11. For most positions, do not send candidates tests or projects that take more than 30 minutes to complete unless you are paying them for the time. Again, it is going to filter out too many good candidates. I will save a discussion for the value of such tests for another time.


Now that the interview is scheduled, you need to prepare to meet the candidate.

  1. Read the job description again. Just like when reviewing resumes, make sure you are interviewing for the actual job requirements and not mixing it up.
  2. Read the resume at least three times. When I see the invite for the interview, I read it through once and then read it from the bottom to the top to see if that helps me see anything in a different light. Then I read it about 5 minutes before the interview takes place.
  3. Have your questions ready. Unstructured interviews are not effective. That said, don’t go in planning to ask one question after another. I try to structure my questions so that they will prompt dialog. I try to create a flow in my questions so that a candidate’s answer to one is likely to lead into the next. When a candidate really knows the field, they will often cover part of two or three questions with one answer.
  4. Are you a psychologist? If you are not, leave the psychology questions for someone else. Be alert for signs of a combative personality or someone who is not going to work well with others, but do not take it to a level you are not qualified to assess.
  5. While we’re at it: “Culture fit” is nonsense. It is a cloak for exploitative workplaces along with racism, ageism, sexism, genderism, ethnocentrism, and any other form of otherism you can come up with. The only culture we need is this:
    1. Show up to work.
    2. Do good work that provides value.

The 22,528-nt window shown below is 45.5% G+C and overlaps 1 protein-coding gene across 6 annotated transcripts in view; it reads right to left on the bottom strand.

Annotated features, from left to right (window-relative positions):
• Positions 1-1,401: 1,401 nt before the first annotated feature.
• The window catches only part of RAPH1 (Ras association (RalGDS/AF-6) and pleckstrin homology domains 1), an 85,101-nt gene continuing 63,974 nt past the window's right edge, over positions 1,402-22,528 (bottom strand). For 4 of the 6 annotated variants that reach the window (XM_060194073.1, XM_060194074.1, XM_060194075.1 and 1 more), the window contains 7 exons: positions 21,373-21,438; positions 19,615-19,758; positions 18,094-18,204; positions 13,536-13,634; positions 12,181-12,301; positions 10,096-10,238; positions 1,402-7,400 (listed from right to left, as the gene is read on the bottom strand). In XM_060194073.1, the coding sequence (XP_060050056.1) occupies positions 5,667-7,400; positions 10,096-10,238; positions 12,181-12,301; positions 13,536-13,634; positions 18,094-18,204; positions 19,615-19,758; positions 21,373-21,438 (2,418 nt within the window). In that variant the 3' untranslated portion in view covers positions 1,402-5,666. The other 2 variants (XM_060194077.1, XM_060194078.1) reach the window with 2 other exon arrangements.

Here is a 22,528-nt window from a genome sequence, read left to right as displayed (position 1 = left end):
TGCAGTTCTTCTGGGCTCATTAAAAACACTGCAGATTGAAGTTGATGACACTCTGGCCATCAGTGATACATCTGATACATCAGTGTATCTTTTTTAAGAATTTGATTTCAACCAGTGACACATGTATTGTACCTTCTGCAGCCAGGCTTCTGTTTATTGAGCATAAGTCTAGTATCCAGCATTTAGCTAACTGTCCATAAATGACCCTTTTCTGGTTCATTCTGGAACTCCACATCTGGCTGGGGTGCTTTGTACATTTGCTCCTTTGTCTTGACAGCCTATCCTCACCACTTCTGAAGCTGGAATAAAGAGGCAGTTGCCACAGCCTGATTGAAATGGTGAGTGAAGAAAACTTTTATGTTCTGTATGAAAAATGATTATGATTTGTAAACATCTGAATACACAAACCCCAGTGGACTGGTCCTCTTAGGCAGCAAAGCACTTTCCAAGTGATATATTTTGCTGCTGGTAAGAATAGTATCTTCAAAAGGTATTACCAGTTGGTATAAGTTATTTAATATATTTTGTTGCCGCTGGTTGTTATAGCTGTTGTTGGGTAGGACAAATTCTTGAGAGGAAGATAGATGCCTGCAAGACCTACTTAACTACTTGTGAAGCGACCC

3. Be transparent.
    4. Do not be a jerk.
    5. Be polite. Be respectful. Do not be bashful.
    6. Work well with others.
    7. Practice self-care in all its forms. Help others practice their own self-care.
  6. Know your company.
  7. Know the law and the questions you cannot ask. I’m dedicating a section to this…

Know the law and the questions you cannot ask

I live in the USA and manage a team that is spread across multiple states. So, I write in that context. The US has a complex mishmash of overlapping laws between Federal, State, and even Municipal levels of government. I hear other countries are not quite so confusing, but it still takes a herculean effort to understand their various laws. In the end, questions about the following topics can be illegal depending on where you or the candidate live and probably have little to do with the job anyway, so do not talk about them. Be careful even making small talk about life outside of work because you can end up sounding like you are fishing for information you should not have.

  1. Family - marital status, number of kids, pregnancy or plans for pregnancy are all off the table.
  2. Religion - I am a church going Christian and confidently say that religion does not matter to the workplace for most organizations. There may be scheduling conflicts for some organizations. If this is you, state the requirements of the job rather than ask them what their religious beliefs are. Federal law does require some level of religious accommodation, so work with your HR team and legal team to understand how to navigate this if it is likely to become an issue.
  3. Race/Ethnicity - Out of all the things that do not matter when it comes to being able to do the job, the candidate’s race or ethnicity matters the least (along with the next two). People are people so why should it be that we get along so awfully?1
  4. Sex, gender, sexual orientation - Again, church going Christian here: Respect and courtesy are not optional.